Even far from the hypocenter, dark areas on fabrics burned instantly from the thermal rays and railroad ties burst into flame. At 600 meters, the heat melted together these ceramic roof tiles, indicating an instantaneous flash of temperature well in excess of 1200-1300 degrees Centigrade (perhaps 2200-2400 degrees Fahrenheit), the temperature at which clay roof tiles would begin to melt.
This head of the Buddha figure, carved in sandstone, was found at the site of the Seigan Temple, 450 meters from the hypocenter, Zaimoku-cho (now Nakajima-cho).
A view of the burned-out community and a burned streetcar, taken from Moto-machi, 310 meters from the hypocenter. The photo was taken on August 12, 1945.
This photo shows the city in flame on August 6, as seen from Furuichi-cho, Asa-gun, 7,000 meters from the hypocenter.
This is a section of a white wall from a house that was 3,700 meters from the hypocenter. The roof of the house had been set askew by the force of the atomic blast, allowing the black rain that fell following the blast to run down the white plaster wall, staining it. Analysis of the stains indicated that the black rain contained radioactive fallout from the atomic bomb blast. This section of wall was donated by Akijiro Yashima, and it is now displayed in the Peace Memorial Museum, Hiroshima.
This photos shows the frame of the Odamasa Store that had stood on Ebisu-cho, 840 meters from the hypocenter. The steel framework of the building has been completely twisted by the extreme heat of the explosion and the ensuing fires that swept the city. Photographed in mid-August, 1945.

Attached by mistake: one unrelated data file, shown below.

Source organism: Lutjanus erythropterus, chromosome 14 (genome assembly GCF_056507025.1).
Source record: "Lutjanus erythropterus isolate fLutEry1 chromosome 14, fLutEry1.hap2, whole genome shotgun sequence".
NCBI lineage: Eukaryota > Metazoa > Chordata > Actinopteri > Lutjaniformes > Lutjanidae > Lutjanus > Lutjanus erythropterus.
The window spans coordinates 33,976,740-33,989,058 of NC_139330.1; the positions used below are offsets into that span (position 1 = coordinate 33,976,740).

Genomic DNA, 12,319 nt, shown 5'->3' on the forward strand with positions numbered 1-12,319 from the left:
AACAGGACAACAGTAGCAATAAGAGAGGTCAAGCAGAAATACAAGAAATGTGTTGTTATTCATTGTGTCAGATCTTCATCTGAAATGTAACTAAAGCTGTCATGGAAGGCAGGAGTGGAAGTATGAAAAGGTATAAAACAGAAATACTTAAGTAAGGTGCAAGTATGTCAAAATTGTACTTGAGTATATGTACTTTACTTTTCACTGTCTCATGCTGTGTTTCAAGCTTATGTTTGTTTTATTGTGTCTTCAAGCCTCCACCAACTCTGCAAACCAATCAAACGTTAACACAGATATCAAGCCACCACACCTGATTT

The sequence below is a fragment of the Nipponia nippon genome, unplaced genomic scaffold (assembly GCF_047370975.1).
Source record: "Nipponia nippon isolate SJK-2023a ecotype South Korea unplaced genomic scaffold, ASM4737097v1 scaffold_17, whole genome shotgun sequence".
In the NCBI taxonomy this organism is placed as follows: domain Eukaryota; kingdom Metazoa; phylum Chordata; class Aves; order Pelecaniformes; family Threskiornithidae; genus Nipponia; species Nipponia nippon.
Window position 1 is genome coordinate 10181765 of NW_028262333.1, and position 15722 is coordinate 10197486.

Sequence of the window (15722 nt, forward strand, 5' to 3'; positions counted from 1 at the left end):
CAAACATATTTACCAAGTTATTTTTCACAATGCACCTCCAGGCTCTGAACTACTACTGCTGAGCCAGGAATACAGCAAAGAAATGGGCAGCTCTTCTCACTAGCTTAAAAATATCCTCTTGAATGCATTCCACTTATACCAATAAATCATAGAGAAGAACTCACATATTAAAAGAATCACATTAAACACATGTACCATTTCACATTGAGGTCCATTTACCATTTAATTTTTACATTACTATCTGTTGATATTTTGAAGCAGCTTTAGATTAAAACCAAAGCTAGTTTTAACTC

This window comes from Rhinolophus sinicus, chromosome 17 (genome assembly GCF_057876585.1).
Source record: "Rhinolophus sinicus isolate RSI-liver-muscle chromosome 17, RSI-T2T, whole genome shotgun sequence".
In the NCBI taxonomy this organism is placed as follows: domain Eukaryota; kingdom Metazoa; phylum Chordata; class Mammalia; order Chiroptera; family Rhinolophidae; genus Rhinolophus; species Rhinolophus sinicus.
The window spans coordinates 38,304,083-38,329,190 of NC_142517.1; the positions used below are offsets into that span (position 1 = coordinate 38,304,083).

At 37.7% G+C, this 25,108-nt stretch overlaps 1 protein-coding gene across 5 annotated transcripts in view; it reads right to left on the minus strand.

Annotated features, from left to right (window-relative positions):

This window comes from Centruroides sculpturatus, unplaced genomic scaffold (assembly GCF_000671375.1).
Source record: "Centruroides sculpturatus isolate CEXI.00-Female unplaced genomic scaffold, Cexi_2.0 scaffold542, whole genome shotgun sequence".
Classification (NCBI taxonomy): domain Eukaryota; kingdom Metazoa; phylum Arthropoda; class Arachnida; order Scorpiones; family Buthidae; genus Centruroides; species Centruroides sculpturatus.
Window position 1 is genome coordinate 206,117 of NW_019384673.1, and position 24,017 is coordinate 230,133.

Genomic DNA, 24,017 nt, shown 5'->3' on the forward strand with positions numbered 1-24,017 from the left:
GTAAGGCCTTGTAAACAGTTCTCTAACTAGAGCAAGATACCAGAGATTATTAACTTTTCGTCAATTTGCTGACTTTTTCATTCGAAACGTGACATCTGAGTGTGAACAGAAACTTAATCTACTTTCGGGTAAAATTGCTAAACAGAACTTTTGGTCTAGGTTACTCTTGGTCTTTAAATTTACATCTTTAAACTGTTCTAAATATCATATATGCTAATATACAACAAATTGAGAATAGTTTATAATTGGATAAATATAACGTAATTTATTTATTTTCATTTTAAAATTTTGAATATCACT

This photograph was taken the day after the bombing and shows city center still smoldering. There is the body of a young boy in the lower left. The photo was taken from Shimonakan-cho, 470 meters from the hypocenter, August 7, 1945.
This view is of Yamaguchi-cho and Shimoyanagi-cho seen from Hiratsuka-cho. The site is 1,350 meters from the hypocenter. The photo was taken in mid-August, 1945.
In this photo of the ruins of Hiroshima, taken in the autumn, 1945, we can see a plant that had come back to life and blossomed. Superimposed on it is a poem of great hope and affirmation. It is displayed near the exit of the Peace Memorial Museum.
The Fujitsuka home was totally destroyed by the blast. The youngest child in the family, Tadashi (then 4 years old), was exposed outside and severely burned by the blast. He died the next day. When his elder brother, Minoru (then 19), returned from miltary service in September, he was stunned by the death of his young brother and by the utter devastation of the entire city of Hiroshima. This lump of fused glass, ink bottles melted together by the heat, was found in a former ink factory that had stood across the street from the family's home. (Donated by Minoru Fujitsuka.) 1,800 meters from the hypocenter, Matoba-cho.
Ichiji Nakata (then 36) was standing by in his home on military orders. He was shaving when exposed to the A-bomb. His wife Fumiko and their two children were exposed just after they emerged from the bomb shelter. Ichiji and his children died instantly. Fumiko sustained serious injuries but survived. A few days later, Fumiko and Ichiji's mother found a lump of these melted cups in the ruins of their home and took it with them as a keepsake . . . Fumiko died on August 30. The entire family was lost. (Donated by Yukio Nakata.) 1,000 meters from the hypocenter, Teppo-cho
This aerial photo of Hiroshima was taken on August 9, 1945. (Use the magnifying glass tool in the left of the tool bar to enlarge the photo.) The legend in the upper right provides the key for the graphic colors -- buildings in the area in red were totally collapsed and burned, those in the pink area were totally collapsed, those in the yellow area were half collapsed and burned / irreparably damaged. The area of irreparable damage extended out as far as 4 kilometers and beyond. Between the blast damage and the ensuing fires, the devastation of Hiroshima was essentially total.
The heat of the fire partially melted these tiles and fused them like a lump of lava. Tiles melt at 1,200 to 1,300 degrees C. Thus, these fused roof tiles reveal how extremely hot the fire was.